Why Loan Modifications are More Complicated Than You Think
Unfortunately, obtaining a loan modification is far from a straightforward process. Putting aside the frustration of actually applying for a loan modification with banks that don't seem to care about you, the question of whether you can get a loan modification and what kind of modification you can get seems to be a mystery. It certainly doesn't help that when you call that 1-800 number for your bank, you never seem to speak to the same person twice and every person you speak with tells you a different story. Whether or not you can get a loan modification shouldn't be a mystery but because of all the variables in the process, it may as well be.
So, how do you know if you can get a loan modification? What kind of loan modification will it be? Will it be as good as the modification your neighbor got?
First things first, don't send a lot of money to a "loan modification company" and then sit back and wait and see what happens. Educate yourself about what kind of mortgage you have, pay attention to the notices and letters you are getting from your mortgage company, keep in mind that every case is different and highly fact specific and then consult with a professional like a bankruptcy attorney.
The next most important pieces of information, in my view, are 1) what are the sources of income available to you and what is the total monthly pre-tax income that is available to you, 2) what are your annual property and school taxes, insurance costs and any HOA/Condo/Co-op Fees and 3) how much other debt do you have.
Generally and very broadly speaking, there are six kinds or categories of loan modifications.
First, there are the loan modifications for pre January 1, 2009 loans that are owned by government-sponsored enterprises (GSE) like Fannie Mae and Freddie Mac. I would also put FHA Loan Modifications into this category to keep things simple. These loans almost always tend to be primary mortgages as opposed to lines of credit or second mortgages. GSE loans are eligible to be considered for Home Affordable or "Making Home Affordable" (HAMP) loan modifications if the borrower and the loan meet certain criteria. GSE loans may also qualify for special internal modifications offered by each the GSEs. Each of these programs have their own rules which can be varied and complex.
Second, there are HAMP loan modifications (including Tier 1 and Tier 2 modifications) for non GSE enterprises like Chase, Bank of America, Wells Fargo, Citibank, Select Portfolio Servicing, Ocwen, etc. But this gets tricky because these companies do not always own the loans they send statements for every month and although they have agreed to participate in HAMP, the real owner of your loan may have restrictions in place that prevent you from getting a HAMP modification. Again, the "rules" for these modifications are complex because they are often driven by documents referred to as "Pooling and Servicing Agreements" (PSAs) and there are many different PSAs as each investor has their own, tailored to different specifications.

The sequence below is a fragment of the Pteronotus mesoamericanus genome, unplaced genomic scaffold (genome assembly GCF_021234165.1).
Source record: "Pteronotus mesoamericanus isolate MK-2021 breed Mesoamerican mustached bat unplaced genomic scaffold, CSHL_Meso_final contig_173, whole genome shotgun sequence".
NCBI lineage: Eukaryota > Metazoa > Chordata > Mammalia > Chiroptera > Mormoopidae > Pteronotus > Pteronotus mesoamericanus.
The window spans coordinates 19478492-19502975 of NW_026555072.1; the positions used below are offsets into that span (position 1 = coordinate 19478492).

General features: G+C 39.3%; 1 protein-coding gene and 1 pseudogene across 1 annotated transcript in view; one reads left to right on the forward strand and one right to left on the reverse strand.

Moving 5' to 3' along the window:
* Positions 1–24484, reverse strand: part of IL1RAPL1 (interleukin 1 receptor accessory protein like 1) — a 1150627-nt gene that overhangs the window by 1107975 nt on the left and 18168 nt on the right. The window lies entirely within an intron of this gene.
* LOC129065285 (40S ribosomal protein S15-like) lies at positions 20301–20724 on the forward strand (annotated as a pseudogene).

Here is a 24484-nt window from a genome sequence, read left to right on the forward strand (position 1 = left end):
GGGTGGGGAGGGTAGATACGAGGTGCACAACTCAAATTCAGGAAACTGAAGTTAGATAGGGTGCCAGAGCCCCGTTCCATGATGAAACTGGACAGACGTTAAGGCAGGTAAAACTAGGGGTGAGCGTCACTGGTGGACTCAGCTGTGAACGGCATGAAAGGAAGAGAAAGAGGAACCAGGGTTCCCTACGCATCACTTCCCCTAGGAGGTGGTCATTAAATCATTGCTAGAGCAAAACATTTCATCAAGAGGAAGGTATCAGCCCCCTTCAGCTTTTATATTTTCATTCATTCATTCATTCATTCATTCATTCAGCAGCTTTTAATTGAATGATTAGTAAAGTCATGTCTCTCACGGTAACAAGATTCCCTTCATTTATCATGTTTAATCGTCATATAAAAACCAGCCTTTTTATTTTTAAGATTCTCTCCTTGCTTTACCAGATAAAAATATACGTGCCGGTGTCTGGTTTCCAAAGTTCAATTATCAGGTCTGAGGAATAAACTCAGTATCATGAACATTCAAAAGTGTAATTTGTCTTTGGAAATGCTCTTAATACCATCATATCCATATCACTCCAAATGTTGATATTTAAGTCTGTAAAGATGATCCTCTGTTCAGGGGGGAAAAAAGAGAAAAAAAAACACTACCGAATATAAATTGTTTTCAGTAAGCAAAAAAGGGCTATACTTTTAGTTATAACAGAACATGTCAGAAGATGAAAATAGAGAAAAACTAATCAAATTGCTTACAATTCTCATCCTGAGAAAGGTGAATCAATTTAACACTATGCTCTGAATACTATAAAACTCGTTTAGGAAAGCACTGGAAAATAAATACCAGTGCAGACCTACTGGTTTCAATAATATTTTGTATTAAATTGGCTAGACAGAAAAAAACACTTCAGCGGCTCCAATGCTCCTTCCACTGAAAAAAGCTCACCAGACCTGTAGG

Third, there are private investor modifications or internal modification options offered by private owners of mortgage loans that may have restrictions that prevent you from getting a HAMP modification (or where HAMP is not an option because of the origination date, loan size or some other factor) but are willing to offer you another option that meets their own rules or restrictions.
Fourth, there are loan modifications for loans that were originated after January 1, 2009. Unfortunately, in many cases, especially GSE loans, these options are far less affordable than HAMP modifications and in my experience, this is primarily due to two reasons: 1) the interest rate offered is usually higher and based on current rates and 2) since these loans are fairly new, extending your mortgage that has 25 years left to go, to a new 30 year mortgage (for example), doesn't make that much of a difference.
Fifth, there are modifications of your second mortgage or line of credit. These are worthy of a blog post of their own but generally speaking, they either mimic your first mortgage modification or are modified pursuant to a special investor/owner modification program. Second mortgages and lines of credit tend to be non-GSE owned- it is unusual for a GSE to be the owner of these loans.
Sixth, there are loan modifications that are available as the result of litigation- e.g. the National Mortgage Settlement or other lawsuits filed by various state Attorney Generals, for example.
This is just the beginning of the loan modification discussion. There are quite a few more factors that influence what type of a loan modification you will ultimately be eligible for such as your income, the costs of your property taxes and insurance (escrow) and how delinquent you are.
So, there are no "one-fit-all" approaches to loan modifications. Just because your neighbor, friend, family member or co-worker got a certain type of loan modification and you have a similar situation does not mean you will get the same kind of modification.
This does not mean you should be discouraged. This just means that you should get as pro-active as possible and educate yourself on what kind of mortgage you have, the costs of living in your town/city, get familiar with your own pre-tax income and then seek the counsel of an experienced attorney to see what options are available to you.
Questions or interested in a free consultation about your case? Email Natasha Meruelo, Esq. at firstname.lastname@example.org or call me at (914) 517-7565. The first consultation is always free.
Natasha Meruelo, Esq. is located at 445 Hamilton Avenue, Suite 1102, White Plains, NY 10601.